Many have led you to believe that outdoor running is the "real run", while the treadmill is a synthetic substitute to use until the weather improves. But you would never believe something that was said to you without checking, right?
Maybe it's the fact that it takes place indoors that makes it seem more lethargic, but certainly none of the people who think it have ever set a treadmill at level 20 with an incline of 5.
There are such differences between road running and treadmill that they could be considered as different exercises.
1. The treadmill for beginners
For starters, the treadmill belt will make your run easier, as well as speed it up. This does not mean that once on the road you will have the same pace.
If you run faster (and more consistently), that means you're working your muscles harder and burning more calories, right? Not necessarily.
In fact, a study conducted in Singapore revealed that on a treadmill you run much slower than you think, which can boil down to the perception of being stationary.
Thanks to the extra effort of pushing forward without assistance, many more muscle fibers are put to work, thus using more energy.
2. The road race for energy expenditure
In addition to this, there is the resistance of the wind, against which we must go. The evidence comes from a study conducted by the University of Exeter, which revealed greater use of energy when encountering wind resistance.
However, to play evenly, you can achieve the same results by adding at least a 1% incline to the treadmill.
In terms of impact, it doesn't “give” more on a treadmill.
3. The treadmill for joint health
This makes the treadmill lower impact and makes life easier for the joints. In terms of pros and cons, this can be seen as a good thing if you suffer from hip, knee, ankle problems or anything aggravated by the high impact of a tarmac run.
The treadmill also offers a “stable environment”. Sure, you can add different variables by pressing a few buttons to increase the incline, speed or set them both at intervals, but it's all kept under control.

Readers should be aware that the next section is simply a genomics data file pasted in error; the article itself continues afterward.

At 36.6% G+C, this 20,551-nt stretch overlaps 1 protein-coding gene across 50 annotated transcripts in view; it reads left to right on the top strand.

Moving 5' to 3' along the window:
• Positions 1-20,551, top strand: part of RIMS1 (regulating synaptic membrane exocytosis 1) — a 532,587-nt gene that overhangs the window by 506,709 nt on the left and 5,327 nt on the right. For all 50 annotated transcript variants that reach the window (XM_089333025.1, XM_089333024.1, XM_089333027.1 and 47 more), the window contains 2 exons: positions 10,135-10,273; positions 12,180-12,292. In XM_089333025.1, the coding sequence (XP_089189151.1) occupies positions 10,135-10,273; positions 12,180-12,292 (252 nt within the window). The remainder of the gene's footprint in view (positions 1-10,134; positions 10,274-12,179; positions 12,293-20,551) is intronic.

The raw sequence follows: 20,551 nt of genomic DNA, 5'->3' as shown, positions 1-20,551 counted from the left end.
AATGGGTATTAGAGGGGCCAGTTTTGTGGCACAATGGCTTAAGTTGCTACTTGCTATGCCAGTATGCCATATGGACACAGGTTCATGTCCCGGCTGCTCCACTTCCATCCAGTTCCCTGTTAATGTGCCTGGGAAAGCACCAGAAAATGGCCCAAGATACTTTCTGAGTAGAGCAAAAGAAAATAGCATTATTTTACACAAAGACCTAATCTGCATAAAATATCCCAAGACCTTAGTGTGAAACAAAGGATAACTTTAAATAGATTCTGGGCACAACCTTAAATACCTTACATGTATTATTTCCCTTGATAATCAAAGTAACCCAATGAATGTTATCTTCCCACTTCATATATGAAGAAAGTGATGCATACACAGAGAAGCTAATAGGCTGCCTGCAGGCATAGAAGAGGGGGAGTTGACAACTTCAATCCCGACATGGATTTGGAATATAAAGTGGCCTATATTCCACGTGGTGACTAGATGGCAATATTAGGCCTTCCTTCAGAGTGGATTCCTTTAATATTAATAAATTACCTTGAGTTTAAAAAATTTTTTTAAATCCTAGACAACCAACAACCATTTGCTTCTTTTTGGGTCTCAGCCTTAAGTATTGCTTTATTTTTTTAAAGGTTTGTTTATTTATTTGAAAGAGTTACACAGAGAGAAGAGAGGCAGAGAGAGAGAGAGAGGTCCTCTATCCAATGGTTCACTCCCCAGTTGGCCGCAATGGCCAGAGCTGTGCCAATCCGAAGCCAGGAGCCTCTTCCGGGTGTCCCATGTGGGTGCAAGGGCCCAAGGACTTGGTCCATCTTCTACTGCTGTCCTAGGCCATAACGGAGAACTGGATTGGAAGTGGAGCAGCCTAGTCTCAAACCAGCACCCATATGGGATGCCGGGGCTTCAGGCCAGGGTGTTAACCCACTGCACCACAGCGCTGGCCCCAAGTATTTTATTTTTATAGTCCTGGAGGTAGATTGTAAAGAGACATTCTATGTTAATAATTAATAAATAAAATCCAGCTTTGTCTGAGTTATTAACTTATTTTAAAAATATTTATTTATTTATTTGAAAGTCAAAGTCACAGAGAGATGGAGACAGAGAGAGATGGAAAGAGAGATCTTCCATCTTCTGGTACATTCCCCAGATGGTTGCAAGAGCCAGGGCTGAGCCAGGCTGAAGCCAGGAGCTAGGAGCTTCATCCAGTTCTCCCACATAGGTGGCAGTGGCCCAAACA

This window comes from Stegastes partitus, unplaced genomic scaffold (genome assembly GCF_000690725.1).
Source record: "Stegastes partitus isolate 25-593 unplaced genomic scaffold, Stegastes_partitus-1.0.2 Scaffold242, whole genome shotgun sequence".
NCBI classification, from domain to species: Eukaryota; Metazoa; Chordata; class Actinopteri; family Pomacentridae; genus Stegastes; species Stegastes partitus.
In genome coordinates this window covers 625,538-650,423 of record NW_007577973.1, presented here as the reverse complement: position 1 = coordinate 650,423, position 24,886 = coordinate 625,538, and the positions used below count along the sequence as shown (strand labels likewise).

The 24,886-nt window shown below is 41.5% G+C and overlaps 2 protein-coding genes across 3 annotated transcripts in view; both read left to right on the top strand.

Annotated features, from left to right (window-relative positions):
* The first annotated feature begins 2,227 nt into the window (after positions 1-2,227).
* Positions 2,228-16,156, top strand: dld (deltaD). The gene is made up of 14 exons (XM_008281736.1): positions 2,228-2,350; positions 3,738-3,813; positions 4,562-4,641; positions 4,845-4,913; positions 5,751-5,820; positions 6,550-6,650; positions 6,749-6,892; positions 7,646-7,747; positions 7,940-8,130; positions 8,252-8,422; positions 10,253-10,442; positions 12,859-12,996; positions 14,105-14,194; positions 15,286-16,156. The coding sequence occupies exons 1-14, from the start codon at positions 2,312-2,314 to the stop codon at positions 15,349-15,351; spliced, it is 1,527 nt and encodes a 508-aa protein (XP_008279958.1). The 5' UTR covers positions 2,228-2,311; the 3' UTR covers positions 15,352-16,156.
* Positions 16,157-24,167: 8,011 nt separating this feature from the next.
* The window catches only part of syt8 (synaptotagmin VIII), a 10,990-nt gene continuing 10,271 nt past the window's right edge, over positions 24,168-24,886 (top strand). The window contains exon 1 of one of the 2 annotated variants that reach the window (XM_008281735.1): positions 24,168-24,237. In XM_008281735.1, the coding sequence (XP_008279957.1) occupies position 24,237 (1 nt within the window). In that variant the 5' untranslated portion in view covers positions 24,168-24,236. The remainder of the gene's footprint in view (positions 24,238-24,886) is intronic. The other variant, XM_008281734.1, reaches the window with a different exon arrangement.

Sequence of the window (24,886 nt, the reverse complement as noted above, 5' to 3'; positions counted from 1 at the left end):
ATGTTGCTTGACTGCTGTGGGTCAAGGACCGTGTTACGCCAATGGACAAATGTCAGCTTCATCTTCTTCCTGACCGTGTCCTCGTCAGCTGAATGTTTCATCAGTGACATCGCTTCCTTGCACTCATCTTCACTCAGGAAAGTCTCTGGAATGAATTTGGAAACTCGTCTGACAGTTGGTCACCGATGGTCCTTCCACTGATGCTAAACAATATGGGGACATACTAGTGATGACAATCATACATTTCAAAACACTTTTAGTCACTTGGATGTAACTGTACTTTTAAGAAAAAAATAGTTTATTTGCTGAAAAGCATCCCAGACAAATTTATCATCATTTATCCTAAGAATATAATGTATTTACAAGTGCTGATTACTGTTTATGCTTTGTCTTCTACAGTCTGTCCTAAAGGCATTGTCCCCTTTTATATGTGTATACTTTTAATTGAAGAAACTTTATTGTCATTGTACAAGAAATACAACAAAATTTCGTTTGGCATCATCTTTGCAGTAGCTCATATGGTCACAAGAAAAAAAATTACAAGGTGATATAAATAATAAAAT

This is to your advantage if you are recovering or looking for something simple while still putting the same muscles to work - it's a good idea even on active rest days so you don't overdo it and limit the strain on your muscles and joints.
4. The road race for recovery
However, in terms of recovery, if you want to rebuild, the strengthening provided by road running is important in getting even the smallest muscles to work.
The treadmill is ideal if a false move could cause you to relapse following an injury, but changes in incline and road surface will effectively put smaller muscles to work to use to help you stay balanced, building them in the process.
Do you think the treadmill is safer? Think about it one more time. If you don't vary your speed and add variables regularly, you run a higher risk of repetitive strain and ligament damage.
Running outdoors on asphalt and on the road will add these variables for you; in this way the legs will stretch and fix themselves.
Back to the beginning, is there anything to be said about being outdoors instead of being confined to the gym?
With a treadmill there is no crowds, no interruptions, no obstacles and no breaks to cross the street, but it can be monotonous to always follow the same routine.
To keep yourself motivated, the different landscapes of being outdoors, the freedom to choose the path and the fresh air could be more good for morale, especially if you have worked all day indoors.
Our articles should be used for informational and educational purposes only and are not intended to be taken as medical advice. If you are concerned, consult a health professional before taking dietary supplements or making major changes to your diet.